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The Ruin by Dervla McTiernan
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The Ruin

by Dervla McTiernan

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This is a well-written and tightly plotted book that I found completely engaging. I admit however, the some of what I found most appealing about the book would be aspects others might find annoying. I found Cormac and Aisling to be well-drawn. I found them both believable, even in their inconsistencies., although liking the characters is not something I find necessary in a novel. In fact their inconsistencies were part of what I liked best about the novel. The intellectual part of me wants a hard-hitting super-detective but humans aren't really like that. The people who do well and get ahead aren't always the smartest, aren't any different than you or I; they work hard and learn how to play the game. We all do that. We want our heroes to be superheroes. We also tend to think we are somehow inferior because we have to learn to play the game to succeed. McTiernan plays on that in this novel. Cormac is also in a difficult, liminal period of his career, and is not sure which steps are the right steps. He stumbles. He has a blind spot. He cannot see the true nature of an old friend. But again most of us are like that in the same way. I was rooting for him even as I was cursing his missteps. I will read the author's next novel when it is released. ( )
  dooney | Dec 3, 2018 |
Rating: 2.5

An apparently happy young man (with a very sad childhood, which he seems to have put behind him) appears to have committed suicide. His sister and his girlfriend come to believe that he was actually murdered, but the Galway Garda are strangely reluctant to investigate. Subplots aplenty are thrown into the mix, most relating to this central crime.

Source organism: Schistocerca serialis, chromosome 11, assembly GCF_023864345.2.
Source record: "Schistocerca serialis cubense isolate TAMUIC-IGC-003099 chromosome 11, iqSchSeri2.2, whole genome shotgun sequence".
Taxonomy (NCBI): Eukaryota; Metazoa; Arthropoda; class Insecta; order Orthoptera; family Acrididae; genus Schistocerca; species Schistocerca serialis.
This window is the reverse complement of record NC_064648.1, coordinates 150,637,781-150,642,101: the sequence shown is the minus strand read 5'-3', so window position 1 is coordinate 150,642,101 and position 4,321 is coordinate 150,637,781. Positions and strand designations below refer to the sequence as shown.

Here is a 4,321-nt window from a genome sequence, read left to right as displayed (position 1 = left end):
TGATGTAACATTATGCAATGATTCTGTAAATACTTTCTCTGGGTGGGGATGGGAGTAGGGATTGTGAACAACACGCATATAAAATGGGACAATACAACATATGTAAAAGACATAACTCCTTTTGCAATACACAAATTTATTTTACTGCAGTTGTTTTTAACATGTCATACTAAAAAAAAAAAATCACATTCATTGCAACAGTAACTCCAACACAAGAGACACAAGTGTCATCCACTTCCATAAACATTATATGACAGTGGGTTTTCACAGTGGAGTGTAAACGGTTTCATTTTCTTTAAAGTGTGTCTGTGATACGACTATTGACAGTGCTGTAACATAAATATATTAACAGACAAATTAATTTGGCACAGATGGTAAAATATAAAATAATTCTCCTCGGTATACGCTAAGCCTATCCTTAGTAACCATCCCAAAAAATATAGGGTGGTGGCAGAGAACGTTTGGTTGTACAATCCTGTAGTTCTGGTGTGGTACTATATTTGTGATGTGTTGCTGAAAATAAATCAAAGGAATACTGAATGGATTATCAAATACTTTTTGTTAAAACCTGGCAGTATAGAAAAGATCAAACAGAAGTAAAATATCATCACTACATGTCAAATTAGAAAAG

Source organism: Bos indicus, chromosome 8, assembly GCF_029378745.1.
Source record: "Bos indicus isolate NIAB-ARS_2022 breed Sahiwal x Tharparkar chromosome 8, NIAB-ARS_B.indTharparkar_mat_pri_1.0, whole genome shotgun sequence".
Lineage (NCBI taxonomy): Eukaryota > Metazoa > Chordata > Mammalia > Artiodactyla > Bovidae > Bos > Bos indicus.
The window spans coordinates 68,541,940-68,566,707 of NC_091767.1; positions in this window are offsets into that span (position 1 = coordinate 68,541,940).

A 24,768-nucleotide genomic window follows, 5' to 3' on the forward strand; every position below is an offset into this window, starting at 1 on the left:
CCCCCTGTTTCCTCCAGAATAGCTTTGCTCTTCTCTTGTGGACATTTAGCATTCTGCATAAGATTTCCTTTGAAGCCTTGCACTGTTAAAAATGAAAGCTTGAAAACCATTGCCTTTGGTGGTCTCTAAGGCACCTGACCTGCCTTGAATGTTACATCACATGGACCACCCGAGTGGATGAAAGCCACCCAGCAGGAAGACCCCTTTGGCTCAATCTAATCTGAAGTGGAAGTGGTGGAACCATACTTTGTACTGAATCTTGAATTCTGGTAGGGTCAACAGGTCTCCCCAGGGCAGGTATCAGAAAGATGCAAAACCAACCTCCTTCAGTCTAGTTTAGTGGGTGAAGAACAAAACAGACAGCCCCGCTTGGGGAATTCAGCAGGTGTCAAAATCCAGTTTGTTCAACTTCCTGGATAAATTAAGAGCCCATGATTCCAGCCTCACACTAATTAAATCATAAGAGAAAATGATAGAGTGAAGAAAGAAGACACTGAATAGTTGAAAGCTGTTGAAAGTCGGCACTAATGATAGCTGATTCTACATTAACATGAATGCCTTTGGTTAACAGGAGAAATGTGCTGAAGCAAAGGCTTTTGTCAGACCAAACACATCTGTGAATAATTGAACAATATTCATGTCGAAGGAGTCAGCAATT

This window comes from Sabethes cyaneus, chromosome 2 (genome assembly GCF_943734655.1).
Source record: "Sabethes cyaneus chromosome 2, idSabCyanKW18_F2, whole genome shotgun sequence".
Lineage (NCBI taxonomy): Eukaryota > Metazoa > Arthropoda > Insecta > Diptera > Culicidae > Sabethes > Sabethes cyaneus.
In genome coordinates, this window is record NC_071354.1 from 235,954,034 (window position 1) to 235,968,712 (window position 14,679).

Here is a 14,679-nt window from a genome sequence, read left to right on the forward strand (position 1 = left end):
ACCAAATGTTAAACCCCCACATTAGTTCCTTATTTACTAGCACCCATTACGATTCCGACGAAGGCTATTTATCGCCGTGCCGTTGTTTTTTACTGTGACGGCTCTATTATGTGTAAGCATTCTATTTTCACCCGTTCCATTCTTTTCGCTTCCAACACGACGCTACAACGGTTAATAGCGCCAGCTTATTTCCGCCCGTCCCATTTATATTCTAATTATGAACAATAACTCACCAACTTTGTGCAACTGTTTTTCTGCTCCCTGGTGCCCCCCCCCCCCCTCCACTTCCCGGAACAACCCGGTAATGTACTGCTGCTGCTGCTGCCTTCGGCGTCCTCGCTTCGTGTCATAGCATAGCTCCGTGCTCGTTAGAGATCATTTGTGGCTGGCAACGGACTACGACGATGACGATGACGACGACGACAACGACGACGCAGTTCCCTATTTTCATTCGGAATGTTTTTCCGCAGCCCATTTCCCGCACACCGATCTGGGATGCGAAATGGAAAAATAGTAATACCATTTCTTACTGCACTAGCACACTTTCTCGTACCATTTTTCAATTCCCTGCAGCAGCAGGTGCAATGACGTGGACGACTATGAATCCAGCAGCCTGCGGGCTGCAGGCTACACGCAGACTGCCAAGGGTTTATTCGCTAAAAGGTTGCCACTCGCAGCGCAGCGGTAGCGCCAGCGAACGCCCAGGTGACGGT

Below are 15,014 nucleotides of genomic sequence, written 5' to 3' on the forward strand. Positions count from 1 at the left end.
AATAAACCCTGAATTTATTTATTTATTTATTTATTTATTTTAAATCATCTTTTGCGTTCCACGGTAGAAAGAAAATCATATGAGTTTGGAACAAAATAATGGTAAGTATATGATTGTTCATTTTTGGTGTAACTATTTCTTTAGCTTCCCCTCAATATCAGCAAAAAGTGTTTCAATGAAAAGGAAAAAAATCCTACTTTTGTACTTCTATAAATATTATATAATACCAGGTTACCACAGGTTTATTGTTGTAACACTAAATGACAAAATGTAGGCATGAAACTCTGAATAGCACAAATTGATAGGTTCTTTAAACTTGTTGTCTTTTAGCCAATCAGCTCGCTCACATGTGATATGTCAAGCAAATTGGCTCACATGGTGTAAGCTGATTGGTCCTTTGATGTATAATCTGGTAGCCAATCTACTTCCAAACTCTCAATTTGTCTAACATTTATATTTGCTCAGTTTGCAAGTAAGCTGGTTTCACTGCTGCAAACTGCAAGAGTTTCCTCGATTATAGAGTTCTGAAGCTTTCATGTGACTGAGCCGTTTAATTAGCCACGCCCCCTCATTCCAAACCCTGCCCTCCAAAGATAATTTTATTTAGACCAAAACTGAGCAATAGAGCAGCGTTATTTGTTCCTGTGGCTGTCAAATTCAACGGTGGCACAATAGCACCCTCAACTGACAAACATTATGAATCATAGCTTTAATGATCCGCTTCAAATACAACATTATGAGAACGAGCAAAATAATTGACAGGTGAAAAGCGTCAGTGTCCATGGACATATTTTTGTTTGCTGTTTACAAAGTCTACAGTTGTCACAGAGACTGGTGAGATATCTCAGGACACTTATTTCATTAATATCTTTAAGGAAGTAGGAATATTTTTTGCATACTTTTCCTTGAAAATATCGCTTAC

The author shows promise. The writing is mostly competent, and there are a few well-depicted scenes, but I found the denouement contrived and unsatisfying. I wonder, too, about a series based on a detective so blind to a supposed friend’s actual character.It’s hard to believe someone in law enforcement (and in his early 40s to boot) would be quite so dense. It all seemed slightly flat to me. ( )
  fountainoverflows | Nov 30, 2018 |
When a young man (Jack) apparently jumps off a bridge and commits suicide his girlfriend (Aisling) is heart broken as we would expect. But, his sister comes back home from Australia she insists that this is something Jack would not do. She suspects murder. As the plot unravels were hear stories of child abuse and police corruption. It takes the full extent of the book for the complex tale to come to light. This is a great novel for the mystery lover with a bevy of twists and turns. The novel was very well written I was drawn into this taut story. ( )
  muddyboy | Oct 16, 2018 |
This mystery was okay, as mysteries go, and it did entertain me. However, I never was able to connect with the characters. It's not that I disliked them, even the ones I was supposed to dislike, it's just that I didn't care. Apparently, this is the first book of a series, none other published yet, and I won't go out of my way to read any future installments. The story was wrapped up reasonably well at the end, so it's not like I was left with a cliffhanger, to compel me to get the next book – I hate when that happens.

I did find it kind of...well, not actually funny, but...interestingly coincidental that, when speaking of a rapist, there was this sentence: “But she caught the eye of that man Kavanagh. And he put something in her drink, and her friends just left her there.” There were some Irish terms that I'm not familiar with, but not that I couldn't get the gist from context. A decent book for those who like mysteries, but a bit run-of-the-mill. ( )